of plant life.  A plant life can have one or more souls in a single body and,

 depending upon this, plant life is further divided into the following two 

 

                sub-categories:-

 

 

 

Pratyek Vanaspatikäya and Sädhäran Vanaspatikäya

 

B) Mobile (Tras Jïva, multi sensed being, bahuindriya Jïva):-

These two, three, four or five sensed beings are divided into the

 

      following categories:

 

(i) Two sensed beings (Beindriya Jïva):

 

 Two sensed beings have the senses of touch, and taste. e.g. shells,

 

worms, insects, microbes in stale food, termites, etc.

 

(ii)  Three sensed beings (Treindriya Jïva):

 

Three sensed beings have the senses of  touch, taste, and smell, e.g.

 

bugs, lice, white ants, moths and insects in wheat and other grains,

 

centipedes, etc.

 

(iii) Four sensed beings (Chaurindriya Jïva):

 

 Four sensed beings have the senses of touch, taste, smell and sight,

 

e.g. scorpions, crickets, spiders, beetles, locusts, flies, etc.

 

(iv) Five sensed  beings (Pañchendriya Jïva):

 

Five sensed beings have all the five senses of touch, taste, smell,

 

sight and hearing e.g. human beings, cow, lions, fish, birds, etc.

 

The following are four sub-categories of the PañchendriyaJïvas

 

(Having five senses).or four Gaties 

 

a) Infernal (Näraki) - Jïvas living in hell,

 

b) Tiryancha - Non-human beings  i.e. elephants, lions, birds, fish,etc.

 

c) Celestial (Dev) - heavenly beings,

 

d) Manushya - Human beings.

 

Among the five sensed beings some have minds, while others do not. Those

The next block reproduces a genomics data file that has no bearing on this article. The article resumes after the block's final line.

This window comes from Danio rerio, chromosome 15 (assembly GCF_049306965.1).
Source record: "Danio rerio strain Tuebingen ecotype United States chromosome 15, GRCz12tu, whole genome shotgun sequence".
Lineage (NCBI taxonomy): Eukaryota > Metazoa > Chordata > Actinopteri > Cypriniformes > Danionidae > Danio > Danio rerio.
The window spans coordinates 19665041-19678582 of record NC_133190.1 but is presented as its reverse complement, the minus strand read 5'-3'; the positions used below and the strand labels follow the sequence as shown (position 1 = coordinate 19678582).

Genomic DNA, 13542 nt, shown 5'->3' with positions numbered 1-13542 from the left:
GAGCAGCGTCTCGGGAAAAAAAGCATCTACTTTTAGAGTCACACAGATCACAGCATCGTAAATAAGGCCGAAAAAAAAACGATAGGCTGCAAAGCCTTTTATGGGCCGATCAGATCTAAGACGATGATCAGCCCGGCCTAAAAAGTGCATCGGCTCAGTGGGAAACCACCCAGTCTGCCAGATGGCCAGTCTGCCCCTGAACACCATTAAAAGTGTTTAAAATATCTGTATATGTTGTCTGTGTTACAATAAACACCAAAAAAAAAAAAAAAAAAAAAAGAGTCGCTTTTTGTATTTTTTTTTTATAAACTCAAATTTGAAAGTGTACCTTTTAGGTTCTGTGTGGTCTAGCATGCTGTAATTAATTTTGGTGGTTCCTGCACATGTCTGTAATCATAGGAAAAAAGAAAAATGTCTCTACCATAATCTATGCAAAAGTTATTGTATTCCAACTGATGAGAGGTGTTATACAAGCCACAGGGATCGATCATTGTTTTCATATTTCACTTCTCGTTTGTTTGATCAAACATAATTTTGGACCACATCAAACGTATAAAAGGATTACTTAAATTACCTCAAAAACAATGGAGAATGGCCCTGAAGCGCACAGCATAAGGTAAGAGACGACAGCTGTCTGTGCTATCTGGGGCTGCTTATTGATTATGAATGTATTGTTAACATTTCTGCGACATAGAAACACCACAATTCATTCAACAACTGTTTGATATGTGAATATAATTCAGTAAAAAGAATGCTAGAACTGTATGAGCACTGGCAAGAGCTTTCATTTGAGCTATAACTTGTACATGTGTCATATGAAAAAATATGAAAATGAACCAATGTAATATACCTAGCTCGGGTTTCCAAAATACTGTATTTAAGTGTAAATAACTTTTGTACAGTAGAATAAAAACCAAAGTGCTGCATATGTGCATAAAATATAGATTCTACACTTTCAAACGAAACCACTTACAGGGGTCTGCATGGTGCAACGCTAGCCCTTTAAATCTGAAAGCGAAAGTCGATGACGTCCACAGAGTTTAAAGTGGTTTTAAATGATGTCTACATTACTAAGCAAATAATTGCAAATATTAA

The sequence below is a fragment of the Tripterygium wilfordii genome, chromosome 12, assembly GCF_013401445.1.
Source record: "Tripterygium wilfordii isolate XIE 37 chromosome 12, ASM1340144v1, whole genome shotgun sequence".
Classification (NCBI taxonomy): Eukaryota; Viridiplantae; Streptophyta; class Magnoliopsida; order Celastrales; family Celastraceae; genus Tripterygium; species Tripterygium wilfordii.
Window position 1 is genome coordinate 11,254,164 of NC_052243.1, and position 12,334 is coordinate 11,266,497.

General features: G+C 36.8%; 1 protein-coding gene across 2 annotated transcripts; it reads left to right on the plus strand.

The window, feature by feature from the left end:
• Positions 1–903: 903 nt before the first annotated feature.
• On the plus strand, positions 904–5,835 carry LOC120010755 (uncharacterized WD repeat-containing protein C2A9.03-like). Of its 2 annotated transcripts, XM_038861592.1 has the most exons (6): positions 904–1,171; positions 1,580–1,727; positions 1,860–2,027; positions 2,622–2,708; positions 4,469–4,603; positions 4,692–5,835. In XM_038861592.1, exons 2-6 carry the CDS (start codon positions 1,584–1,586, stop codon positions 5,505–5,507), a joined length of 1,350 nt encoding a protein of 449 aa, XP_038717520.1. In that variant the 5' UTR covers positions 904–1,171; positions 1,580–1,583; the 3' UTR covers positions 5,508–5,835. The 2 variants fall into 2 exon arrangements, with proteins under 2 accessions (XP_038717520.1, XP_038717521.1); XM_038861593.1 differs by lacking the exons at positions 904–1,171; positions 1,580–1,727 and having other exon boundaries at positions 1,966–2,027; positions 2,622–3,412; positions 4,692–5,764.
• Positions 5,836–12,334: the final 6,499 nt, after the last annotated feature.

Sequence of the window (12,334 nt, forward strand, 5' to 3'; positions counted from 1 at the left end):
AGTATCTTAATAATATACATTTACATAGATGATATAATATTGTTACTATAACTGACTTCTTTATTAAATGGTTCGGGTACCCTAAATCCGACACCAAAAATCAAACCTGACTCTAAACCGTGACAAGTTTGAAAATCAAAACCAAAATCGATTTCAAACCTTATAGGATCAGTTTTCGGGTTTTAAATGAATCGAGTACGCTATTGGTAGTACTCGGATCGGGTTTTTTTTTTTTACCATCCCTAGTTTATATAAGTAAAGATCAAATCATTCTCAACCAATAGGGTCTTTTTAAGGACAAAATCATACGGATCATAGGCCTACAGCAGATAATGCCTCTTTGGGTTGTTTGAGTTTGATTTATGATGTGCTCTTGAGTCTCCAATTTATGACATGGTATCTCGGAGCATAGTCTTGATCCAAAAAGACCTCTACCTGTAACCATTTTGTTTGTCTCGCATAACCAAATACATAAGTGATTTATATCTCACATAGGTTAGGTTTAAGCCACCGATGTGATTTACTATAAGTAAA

having a mind are called  Saini Pañchendriya and those without a mind

are called Asaini Pañchendriya.

 

Among all of these the most happiness is found in the celestial

 

being, while the most suffering is found in the infernal beings.

Neither celestial nor infernal beings can perform any austerities and

 

cannot attain salvation during this life. Animals possess limited

 

restraint only and therefore, they also cannot attain salvation

 

directly. The human state of existence is the most preferable because

 

during this life one can use logic to the fullest extent, can perform

 

austerities, can live with restraint, and thus only through this human

 

phase  a Jïva can attain salvation or Moksha.

 

All Jïva have special attributes related to the body such as paryäpti

 

(power), pran (vitality).  The inert or ajïva substance does not

 

possess any such qualities. The following is the discussion relating to

 

paryapti and pran.

Paryapti:-

 

Paryapti means a special power through which the jïva takes in matter

(Pudgals) like food and converts it into separate kinds of energy.

 

There are six kinds of Paryaptis:

 

(1) Ahar (food)                        (2) Sharir (body)

 

(3) Indriya (senses)                  (4) Shwasoshwas (respiration)

 

(5) Bhasha (speech)     (6) Man (mind)

 

When the life of a  jïva is over, the soul along with tejas and karman

 

bodies leaves the current body and acquires a new body. As soon as a

 

jiva is born, the first thing it does is consume food. The jiva, with

 

the help of Tejas body, digests food. After this, the jiva gradually

 

attains the power of the body and the power of the senses.  The